Making decisions can be very difficult for some people, especially under stressful situations. For others it is simple and comes naturally, under pressure or not. Making a correct decision in an emergency or disaster takes a little more training to get it right. In this post I will explain how to do just that.
In my last post (SURVIVING ANY DISASTER: Part 6 – Situational Awareness) I explained how to process all that information coming in, prioritizing it and using it as part of the process. Here I will show you how to use it correctly and why it is important.
There is a great tool out there called the ; well worth learning and using. For now I will just touch on it enough to give you a basic understanding. The OODA advocates the concept of Observe, Orient, Decide, and Act methodology. While I like the OODA concept it is better used, in my opinion, in wrapping around the concepts of Situational Awareness (SA). For me SA takes over the “OO” part of the OODA Loop. Using the concept of SA a person comes to a better understanding of their surroundings and what impact it has on their situation.
However, there is some great information within the OODA Loop theory that I subscribe too. And I use it in the decision-making aspect of surviving disasters and emergencies. Great SA allows us to make great decisions. Yes? Well, maybe not so much.
There are people that have a tough time making decisions. Mostly I believe that problem comes from “fear of failure” that was ingrained in them during childhood. It can also come as a result of some traumatic and painful event as an adult. Either way, not making a good decision when in an emergency situation, regardless of the reason, can lead to catastrophe. And catastrophes tend to present themselves very quickly during disasters and emergencies.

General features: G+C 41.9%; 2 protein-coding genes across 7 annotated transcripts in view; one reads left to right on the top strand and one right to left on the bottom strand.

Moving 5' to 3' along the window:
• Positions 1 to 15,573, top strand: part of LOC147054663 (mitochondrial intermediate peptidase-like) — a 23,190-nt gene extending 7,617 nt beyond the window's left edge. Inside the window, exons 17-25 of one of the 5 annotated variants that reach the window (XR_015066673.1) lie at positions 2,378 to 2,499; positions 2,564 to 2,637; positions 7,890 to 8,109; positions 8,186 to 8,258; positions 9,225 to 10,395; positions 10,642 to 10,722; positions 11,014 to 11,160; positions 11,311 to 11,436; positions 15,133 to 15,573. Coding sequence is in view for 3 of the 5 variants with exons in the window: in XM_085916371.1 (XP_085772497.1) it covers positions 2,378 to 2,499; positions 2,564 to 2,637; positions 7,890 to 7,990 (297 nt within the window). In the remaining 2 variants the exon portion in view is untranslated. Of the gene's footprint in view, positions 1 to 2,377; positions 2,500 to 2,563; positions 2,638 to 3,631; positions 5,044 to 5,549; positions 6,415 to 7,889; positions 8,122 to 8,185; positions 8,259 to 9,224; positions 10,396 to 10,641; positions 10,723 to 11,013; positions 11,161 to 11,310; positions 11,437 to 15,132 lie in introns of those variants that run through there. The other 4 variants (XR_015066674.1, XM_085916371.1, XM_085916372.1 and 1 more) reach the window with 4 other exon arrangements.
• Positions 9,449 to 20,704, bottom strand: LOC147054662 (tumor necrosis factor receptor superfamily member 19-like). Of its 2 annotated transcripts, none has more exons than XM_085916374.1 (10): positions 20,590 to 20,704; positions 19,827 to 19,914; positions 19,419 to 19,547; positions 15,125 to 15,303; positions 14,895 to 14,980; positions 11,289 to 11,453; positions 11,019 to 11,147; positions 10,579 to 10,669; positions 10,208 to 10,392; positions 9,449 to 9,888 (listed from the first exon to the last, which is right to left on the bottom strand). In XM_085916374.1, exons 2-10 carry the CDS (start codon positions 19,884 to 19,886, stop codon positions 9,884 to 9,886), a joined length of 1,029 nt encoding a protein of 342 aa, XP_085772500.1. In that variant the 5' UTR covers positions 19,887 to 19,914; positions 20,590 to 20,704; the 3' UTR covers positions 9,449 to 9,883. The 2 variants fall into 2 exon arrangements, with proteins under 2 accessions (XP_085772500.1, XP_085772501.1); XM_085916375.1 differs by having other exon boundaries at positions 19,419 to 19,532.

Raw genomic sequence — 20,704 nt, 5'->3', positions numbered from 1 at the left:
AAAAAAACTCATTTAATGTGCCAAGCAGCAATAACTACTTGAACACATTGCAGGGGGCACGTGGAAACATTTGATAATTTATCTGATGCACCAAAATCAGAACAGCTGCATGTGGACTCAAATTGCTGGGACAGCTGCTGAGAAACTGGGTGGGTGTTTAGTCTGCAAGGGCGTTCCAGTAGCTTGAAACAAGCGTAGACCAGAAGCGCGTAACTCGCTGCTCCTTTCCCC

So I maintain that making any good decision quickly is better than making the best decision slowly. And obviously both “good” and “best” decisions are far better than making a bad decision regardless of how fast a person does so. Why not make the “best decision” rather than a good decision?
It has to do with speed. If you can make the best decision just as fast as you can pick a good decision from a list of options, then fine, go for it!
The OODA Loop concept says to act before your adversary can act or react. Then do that repeatedly enough times to gain the tactical advantage and you will be successful.
Example 1: You get word a hurricane will strike your area in 4 days. You have plenty of time, you are not worried. Your plan is on night 3 you will pack your truck and pull out the morning of day 4, 12 hours ahead of the storm. Then the storm picks up speed and changes direction during the night of day 2 and strikes your area about mid-morning day 3. Yeah, didn’t work out so well. So the decision should have been to immediately fill up with gas, get a spare 5-gal can ready, load the truck and have it ready to go BEFORE the mid-day of day 2. You get inside the hurricane’s action loop.